I recommend using this “plural folders, singular types” convention even if you aren’t following a “Feature Folder” organization in your code base.

#4 — Trick: Distributed Route Configuration

Ben Foster has written many great articles about ASP.NET MVC5 and if you are looking for some solutions to help your MVC codebase scale and leverage all the great functionality that MVC5 has to offer I’d recommend his blog as a great starting point.✨🌟

One pattern he recommends that I really like is distributed route configuration. I think it works amazingly well with a “Feature Folder” organization.

The most common routing configuration pattern you will online see involves registering all your routes in one file — usually RouteConfig.cs.

As with the “Framework Features” organization mentioned above, this works fine for demo applications but it doesn’t scale well.

Many developers will be editing the same file, which leads to potential merge conflicts. 😨

Also, in the above example, routing for a specific controller is not co-located with that controller class, leading to discoverability issues and mental context switching when working on a feature.

Ben’s recommendation is to create a common IRouteRegistry interface and then define implementations for each of your controllers. In a “Feature Folder” organization these route registry classes live right next to your controllers in the feature folder.

The implementation for the Home feature, HomeRouteRegistry.cs, would be as follows:

You might be noticing the routes.Map<T>(); extension method on RouteCollection above — that’s a custom extension to help me maintain strongly typed route configuration. Here’s a the implementation as a Gist.

You might also notice the RoutePriorityReference.LOWEST above. It’s not an int, and it’s not an Enum — it’s a strongly typed Value Object, coded by our developer Sam, here at WiredViews. Leave a comment if you want to see the source for that as well.

Here is how we bring it all together with an IoC (Inversion of Control) container like Autofac:

I love this pattern and I find it leads to very composable features. I am even able to build Controller based features in reusable libraries and have their route registration pulled in via assembly scanning.

It’s so nice! 🤗

#5 — Tip: Thin Controllers

My final tip is more about coding style than structure, but by following this pattern you’ll be led down the path of success in application structure and organization.

When building an MVC application we want to keep our controllers thin. 🤔

Controllers should act as collections of declarative configuration for endpoints, connecting HTTP requests (action methods) to HTTP responses (HTML via Razor views, JSON, Multipart file responses).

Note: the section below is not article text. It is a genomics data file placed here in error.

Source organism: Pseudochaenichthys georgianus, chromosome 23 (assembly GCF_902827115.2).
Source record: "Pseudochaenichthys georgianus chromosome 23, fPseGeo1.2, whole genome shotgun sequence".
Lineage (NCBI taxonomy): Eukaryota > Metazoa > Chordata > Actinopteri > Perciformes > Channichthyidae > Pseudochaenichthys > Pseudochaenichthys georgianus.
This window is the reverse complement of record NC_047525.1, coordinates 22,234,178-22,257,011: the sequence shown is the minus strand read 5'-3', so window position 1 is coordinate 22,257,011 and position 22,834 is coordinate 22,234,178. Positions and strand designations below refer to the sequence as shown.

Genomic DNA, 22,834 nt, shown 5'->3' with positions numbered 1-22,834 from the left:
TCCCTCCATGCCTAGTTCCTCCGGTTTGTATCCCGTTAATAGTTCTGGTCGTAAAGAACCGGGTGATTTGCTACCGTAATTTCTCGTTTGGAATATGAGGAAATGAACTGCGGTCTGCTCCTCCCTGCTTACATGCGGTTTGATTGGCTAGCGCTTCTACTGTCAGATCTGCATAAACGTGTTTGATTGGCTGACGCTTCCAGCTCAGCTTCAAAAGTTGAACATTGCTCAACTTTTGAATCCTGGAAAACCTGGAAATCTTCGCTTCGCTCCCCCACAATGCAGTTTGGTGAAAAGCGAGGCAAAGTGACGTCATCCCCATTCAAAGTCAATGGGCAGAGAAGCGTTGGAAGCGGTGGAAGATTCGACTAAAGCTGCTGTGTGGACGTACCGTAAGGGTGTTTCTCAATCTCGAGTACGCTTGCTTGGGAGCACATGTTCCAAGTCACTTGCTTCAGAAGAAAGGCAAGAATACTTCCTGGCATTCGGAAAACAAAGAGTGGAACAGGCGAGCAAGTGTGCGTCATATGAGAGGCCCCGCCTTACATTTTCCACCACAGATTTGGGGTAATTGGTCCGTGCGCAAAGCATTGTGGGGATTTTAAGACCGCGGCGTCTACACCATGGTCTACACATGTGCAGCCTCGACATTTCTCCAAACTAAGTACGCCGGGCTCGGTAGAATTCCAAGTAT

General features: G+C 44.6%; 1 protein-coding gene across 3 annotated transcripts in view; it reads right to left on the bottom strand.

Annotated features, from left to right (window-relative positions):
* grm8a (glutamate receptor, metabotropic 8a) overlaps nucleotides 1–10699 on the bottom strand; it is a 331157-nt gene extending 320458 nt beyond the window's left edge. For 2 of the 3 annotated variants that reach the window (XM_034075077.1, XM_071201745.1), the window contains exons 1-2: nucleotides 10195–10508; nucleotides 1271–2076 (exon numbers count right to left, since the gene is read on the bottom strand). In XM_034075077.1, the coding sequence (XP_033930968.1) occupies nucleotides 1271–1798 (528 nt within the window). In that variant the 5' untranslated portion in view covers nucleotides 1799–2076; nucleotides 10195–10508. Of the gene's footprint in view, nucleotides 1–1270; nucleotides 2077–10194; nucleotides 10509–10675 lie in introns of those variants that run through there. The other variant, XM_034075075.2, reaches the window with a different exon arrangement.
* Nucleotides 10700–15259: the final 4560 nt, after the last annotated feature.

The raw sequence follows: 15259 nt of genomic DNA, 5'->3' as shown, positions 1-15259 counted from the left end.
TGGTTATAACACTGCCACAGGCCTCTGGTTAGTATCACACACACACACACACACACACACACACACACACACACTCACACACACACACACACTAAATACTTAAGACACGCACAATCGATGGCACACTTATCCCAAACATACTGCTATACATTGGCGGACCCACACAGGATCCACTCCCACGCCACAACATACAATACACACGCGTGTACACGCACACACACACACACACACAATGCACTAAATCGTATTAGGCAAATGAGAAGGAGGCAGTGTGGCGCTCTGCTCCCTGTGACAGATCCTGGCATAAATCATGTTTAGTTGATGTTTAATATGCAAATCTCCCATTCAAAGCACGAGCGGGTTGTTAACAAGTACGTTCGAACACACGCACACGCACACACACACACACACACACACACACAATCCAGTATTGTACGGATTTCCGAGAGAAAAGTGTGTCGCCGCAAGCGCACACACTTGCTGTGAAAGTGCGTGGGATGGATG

They should not contain business/domain logic and ideally they should not contain service layer composition.

Below is an example of a “thin” controller:

You can read a longer explanation of the benefits of thin controllers here, and there are many more blog posts about them if you do a little searching.

If we want to keep our controllers thin then where does all of our code go? 👋🏿

Great question!

It’s going to go into new classes — probably lots of classes if we are following the Single Responsibility Principle.

And where do we put those new classes? 👋🏻

Well you could place them in class libraries or in your application project — it all depends on their purpose and re-usability.

If you are following the other tips and tricks above you should have some newly created Feature Folders and that’s exactly where I’d recommend adding these service and domain classes if you aren’t yet ready to create a separate class library.

One great tool for keeping your controllers thin is Mediatr — a message dispatcher that works great in any application.

You can read more about how Mediatr can be used in an MVC application and the benefits it brings. 👍🏿

I Want To Know Your Tips and Tricks!

I hope you found these tips and tricks helpful or at least thought provoking.🤯

Go back to your Kentico 12 MVC code bases, try them out, and see if the ergonomics work as well for you as they have for me.

If they work well or don’t seem to fit your requirements I’d love to get some feedback, so leave a comment below and let’s start a discussion. 📞

Do you have any tips or tricks you recommend for your fellow Kentico developers? Let us know and thanks for reading! 🙏🏻

I plan on sharing more “Tips and Tricks” in my Kentico 12: Design Patterns series so follow me here on Medium or Twitterto catch all my posts.

My next post is going to cover setting up Kentico Automated Integration Tests for CI/CD in Azure Pipelines!

Have you written unit tests for your Kentico projects before? If not, want to know how? Check out my previous post in this series below.

Kentico 12: Design Patterns Part 2